Albert Camus was born November 7, 1913, and reared in Algeria, a country exposed to the blistering African sun and the plain by the Mediterranean sea. These roots — the sun and the sea — have spread into all of Camus' writings — the novels, the plays, and the essays. They are a part of his lyricism, his symbolism, and his values. The universe, it seems from his early notebook (Noces), was mother, father, and lover for the young Camus, and from the first, Camus was aware of the paradoxical aspects of his natural world. The sensual free pleasure of swimming and hiking was in continuous contrast to the bare stony earth that made living a matter of poverty and destitution. He was early aware of the absurd condition of humanity's being totally alone in a resplendent universe. This concept is Camus' equivalent of "In the beginning . . ." With this truth, all of his writings sound revolt, for he refused to be deceived by social, religious, or individual submissions that ignored or defied the irreducible truth that humanity alone is responsible for itself, its meaning, and its measure. Camus' writings are a testament to a continuing belief in humanity's exiled but noble condition.
Lucien Camus, Albert's father, was killed in 1914, during World War I's Battle of the Marne, and the year-old child was reared by his deaf mother. She had little money and was apparently a rather joyless and boring companion for her son. It is little wonder that he spent much of his time with athletics, studies, and necessary part-time employment. When he finished school, a university degree seemed the most important challenge available to a poverty-stricken student. Camus was enthusiastic and ambitious about his studies, but he was not able to complete them immediately. In 1930, while he was a student of philosophy at the University of Algiers, he almost died during a bout with tuberculosis, an illness that would periodically afflict him for many years. Then, after his recovery, he was beset by the constant problem of poverty and was forced to support himself for several years as a meteorologist, a police clerk, and a salesman.
During this time, he married and divorced and also joined and left the Communist party. In 1935, a year before he received his degree from the university, he founded The Workers' Theater, a group formed to present plays for Algiers' working population. Before his theater venture ended in 1939, Camus published L'Envers et L'Endroit (Betwixt and Between), essays that deal with man and death in terms of an oblivious universe. They are mood pieces, written in Camus' mixture of irony and lyricism, describing humanity's defenselessness and isolation in a splendid universe whose only rule for us seems to be death. Yet there is an optimism in these essays; it is here that Camus first advocates living as if humans had eternal value. He believes that only in our courageous rebellion to confront ourselves and our world can we begin to create a civilization that can rescue itself from a nihilistic catastrophe.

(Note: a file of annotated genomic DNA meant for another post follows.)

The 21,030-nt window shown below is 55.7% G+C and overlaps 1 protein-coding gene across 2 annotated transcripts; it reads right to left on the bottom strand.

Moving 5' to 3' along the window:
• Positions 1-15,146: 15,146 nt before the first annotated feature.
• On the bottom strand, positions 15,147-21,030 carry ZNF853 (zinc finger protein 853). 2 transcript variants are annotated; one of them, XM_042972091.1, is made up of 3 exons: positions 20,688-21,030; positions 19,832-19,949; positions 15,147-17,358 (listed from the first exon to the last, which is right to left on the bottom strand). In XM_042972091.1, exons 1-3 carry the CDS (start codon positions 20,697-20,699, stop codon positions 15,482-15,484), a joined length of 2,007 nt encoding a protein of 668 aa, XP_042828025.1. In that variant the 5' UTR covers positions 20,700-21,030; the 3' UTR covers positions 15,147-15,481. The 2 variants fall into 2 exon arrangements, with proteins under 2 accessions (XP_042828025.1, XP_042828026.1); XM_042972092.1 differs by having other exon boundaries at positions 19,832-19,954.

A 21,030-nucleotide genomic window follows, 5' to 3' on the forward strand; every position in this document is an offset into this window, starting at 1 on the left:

Between the years 1937 and 1939, Camus wrote book reviews and occasional essays for the Algier-Republicain, a left-wing newspaper. Later he assumed the editorship of the Soir-Republicain, but for only a short time. He was severely critical of the French colonial government and after the newspaper folded, he soon found himself unofficially unwelcome and unable to find a job in the country. Thus in 1940, he left Algeria and went to live in Paris. There he worked for a time with the Paris-Soir, but his journalistic career was once again curtailed. This time the Germans had invaded France.
Camus returned once again to North Africa, where he remarried and began teaching in a private school in Oran. He continued to write and filled several notebooks with sketches and several versions of The Stranger and The Myth of Sisyphus, and he also worked on ideas for a new novel, The Plague.